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Jessica’s Law challenged

Report claims proposition ineffective, expensive

Posted: January 14, 2009 10:24 p.m.
Updated: January 15, 2009 4:55 a.m.
 
State Senator George Runner defended Jessica's Law Wednesday in response to a report that claims the proposition is ineffective, expensive and leaves sex offenders homeless.

"The number-one concern for us remains the same: We just want to know where they are," said Runner, R-Santa Clarita, about sex offenders.

"Before we had homeless sex offenders we didn't know where they were, now we do," he said from his Sacramento office Wednesday.

A report released last week by the California Sex Offender Management Board claims Jessica's Law makes many sex offenders homeless and returns them to a life of crime with no evidence the law actually prevents recidivism.

The report also says the state of California spends almost $25 million a year on housing sex offenders.
Runner, along with his wife Assemblywoman Sharon Runner, introduced Proposition 83 in 2006 that led to Jessica's Law, said the report offers no solutions.

Jessica's Law prohibits sex offenders from living within 2,000 feet of schools, parks and other areas frequented by children.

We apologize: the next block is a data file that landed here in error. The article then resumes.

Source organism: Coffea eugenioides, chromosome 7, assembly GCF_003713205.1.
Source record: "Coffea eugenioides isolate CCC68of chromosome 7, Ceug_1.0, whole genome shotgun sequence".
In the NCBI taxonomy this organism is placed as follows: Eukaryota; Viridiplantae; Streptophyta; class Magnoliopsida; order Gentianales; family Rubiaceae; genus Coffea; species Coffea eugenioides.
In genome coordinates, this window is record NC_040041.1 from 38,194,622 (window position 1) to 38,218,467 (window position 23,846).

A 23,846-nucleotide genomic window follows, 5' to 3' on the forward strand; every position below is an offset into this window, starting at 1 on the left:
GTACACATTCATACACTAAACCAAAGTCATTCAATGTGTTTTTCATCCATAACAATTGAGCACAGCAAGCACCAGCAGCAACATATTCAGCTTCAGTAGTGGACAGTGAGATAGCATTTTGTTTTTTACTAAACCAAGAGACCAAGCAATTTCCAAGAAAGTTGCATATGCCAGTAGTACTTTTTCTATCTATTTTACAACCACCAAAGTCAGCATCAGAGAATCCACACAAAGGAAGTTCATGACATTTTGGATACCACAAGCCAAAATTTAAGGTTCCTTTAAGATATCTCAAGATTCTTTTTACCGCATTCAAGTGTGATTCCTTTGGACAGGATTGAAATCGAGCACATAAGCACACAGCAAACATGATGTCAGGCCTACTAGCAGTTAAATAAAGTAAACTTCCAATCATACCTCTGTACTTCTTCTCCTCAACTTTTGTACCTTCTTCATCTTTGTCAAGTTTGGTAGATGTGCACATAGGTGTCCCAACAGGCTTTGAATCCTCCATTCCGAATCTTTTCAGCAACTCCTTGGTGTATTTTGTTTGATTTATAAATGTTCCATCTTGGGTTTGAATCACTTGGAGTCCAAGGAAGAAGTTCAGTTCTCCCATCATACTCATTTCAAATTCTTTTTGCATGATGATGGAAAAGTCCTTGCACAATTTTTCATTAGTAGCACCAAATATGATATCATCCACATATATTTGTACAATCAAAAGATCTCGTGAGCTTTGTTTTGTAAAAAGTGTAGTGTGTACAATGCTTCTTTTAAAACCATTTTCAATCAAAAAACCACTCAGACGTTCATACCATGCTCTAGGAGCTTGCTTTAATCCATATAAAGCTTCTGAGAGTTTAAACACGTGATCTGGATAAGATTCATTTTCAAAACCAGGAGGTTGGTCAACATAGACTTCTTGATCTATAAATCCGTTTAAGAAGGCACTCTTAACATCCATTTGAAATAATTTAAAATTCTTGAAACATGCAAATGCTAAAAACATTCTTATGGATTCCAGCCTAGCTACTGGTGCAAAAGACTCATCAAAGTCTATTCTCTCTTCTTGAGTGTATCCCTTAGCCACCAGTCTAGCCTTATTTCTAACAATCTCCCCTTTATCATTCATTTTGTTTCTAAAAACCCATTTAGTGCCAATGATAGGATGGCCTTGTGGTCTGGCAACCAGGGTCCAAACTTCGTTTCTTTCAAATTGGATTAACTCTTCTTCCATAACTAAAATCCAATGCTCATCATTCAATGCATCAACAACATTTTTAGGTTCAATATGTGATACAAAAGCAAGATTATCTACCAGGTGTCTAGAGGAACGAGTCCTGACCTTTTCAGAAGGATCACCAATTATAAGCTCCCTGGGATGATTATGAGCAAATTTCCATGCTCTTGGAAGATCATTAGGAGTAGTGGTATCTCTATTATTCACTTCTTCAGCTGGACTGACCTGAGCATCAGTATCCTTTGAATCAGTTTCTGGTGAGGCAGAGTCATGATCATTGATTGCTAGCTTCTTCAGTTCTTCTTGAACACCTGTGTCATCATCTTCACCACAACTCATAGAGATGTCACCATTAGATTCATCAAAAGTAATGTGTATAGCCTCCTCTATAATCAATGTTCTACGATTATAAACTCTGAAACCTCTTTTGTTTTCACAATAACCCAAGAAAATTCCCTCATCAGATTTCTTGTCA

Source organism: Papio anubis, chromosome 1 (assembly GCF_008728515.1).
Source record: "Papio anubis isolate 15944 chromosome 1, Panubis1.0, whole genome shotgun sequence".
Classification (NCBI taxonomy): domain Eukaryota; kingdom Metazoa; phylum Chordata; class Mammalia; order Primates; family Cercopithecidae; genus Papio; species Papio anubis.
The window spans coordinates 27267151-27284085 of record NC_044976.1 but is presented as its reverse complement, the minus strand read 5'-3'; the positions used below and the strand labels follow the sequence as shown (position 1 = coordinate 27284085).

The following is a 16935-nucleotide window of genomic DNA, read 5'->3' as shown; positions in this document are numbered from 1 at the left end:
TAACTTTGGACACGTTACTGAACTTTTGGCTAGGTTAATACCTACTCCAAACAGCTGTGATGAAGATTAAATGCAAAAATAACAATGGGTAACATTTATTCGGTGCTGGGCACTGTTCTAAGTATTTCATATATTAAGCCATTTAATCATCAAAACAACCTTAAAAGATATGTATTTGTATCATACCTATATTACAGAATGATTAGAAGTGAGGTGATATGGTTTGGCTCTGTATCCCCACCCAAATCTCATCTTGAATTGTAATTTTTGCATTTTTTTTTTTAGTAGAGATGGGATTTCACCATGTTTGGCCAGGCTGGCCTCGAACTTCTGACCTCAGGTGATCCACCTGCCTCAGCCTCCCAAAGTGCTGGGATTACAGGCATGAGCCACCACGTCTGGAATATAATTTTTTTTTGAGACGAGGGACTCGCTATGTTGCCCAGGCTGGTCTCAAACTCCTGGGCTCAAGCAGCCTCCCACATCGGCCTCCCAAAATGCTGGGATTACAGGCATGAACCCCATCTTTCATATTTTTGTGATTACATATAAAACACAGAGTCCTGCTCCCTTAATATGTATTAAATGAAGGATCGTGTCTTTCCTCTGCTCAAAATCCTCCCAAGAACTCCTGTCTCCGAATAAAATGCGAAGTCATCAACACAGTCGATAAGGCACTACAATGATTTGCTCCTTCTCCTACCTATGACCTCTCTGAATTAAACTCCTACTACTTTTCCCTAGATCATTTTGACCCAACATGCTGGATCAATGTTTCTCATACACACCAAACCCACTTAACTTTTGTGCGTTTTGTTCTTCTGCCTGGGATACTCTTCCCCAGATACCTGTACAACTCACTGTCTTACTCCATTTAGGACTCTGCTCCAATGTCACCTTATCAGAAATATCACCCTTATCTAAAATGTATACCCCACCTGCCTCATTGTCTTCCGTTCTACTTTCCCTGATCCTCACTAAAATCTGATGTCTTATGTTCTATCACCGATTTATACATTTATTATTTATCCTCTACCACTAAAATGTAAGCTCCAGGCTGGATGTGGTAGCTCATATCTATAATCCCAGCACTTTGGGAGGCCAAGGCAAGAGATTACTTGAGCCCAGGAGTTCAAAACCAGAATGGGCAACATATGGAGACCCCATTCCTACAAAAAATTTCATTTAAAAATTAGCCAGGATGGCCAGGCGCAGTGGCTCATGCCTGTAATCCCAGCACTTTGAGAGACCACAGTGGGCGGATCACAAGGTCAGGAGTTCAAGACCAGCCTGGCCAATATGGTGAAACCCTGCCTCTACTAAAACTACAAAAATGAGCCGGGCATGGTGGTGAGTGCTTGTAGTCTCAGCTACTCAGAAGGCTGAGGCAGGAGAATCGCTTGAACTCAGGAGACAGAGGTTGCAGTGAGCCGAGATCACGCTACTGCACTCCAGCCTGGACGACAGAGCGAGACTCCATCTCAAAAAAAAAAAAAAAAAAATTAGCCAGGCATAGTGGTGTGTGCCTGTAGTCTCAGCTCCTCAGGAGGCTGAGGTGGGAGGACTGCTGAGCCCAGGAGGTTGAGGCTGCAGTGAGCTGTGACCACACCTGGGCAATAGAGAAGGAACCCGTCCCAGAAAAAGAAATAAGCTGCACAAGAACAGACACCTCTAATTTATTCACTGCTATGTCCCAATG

"They make some observations and some of the issues they raise are valid, but the board didn't come up with specific recommendations," Runner said.

In 2006, about 70 percent of voters endorsed Jessica's Law.

Since then, sex offenders have found it increasingly difficult to find a place to live in California, the report claims.

"It's a mess," said Erin West, spokeswoman for the board, about Jessica's law.

West said the law is ineffective. "It's almost impossible to enforce," she said.

"There are a lot of questions about what defines a park or what defines a school. Someone could set up a day-care in their home. Does that count as a school? Does a shoreline count as a park?"

Empirical data shows that sex offenders made homeless are often pushing back into crime, West said.

"There's research that shows offenders will engage in this activity when they lose some stability in their lives," West said. "If they lose their job for instance, any increase in stress. The research shows this tends to lead to reoccurrence."

A registered sex offender lives in a mobile home 500 feet from Rio Vista Elementary School off of Hornby Avenue.

Despite complaints from some neighbors to the Santa Clarita Sheriff's Station and school board officials, the man was permitted to live there.

Runner said Jessica's Law applies only to parolees released after the law was passed in 2006. The sex offender near Rio Vista was convicted before 2006.

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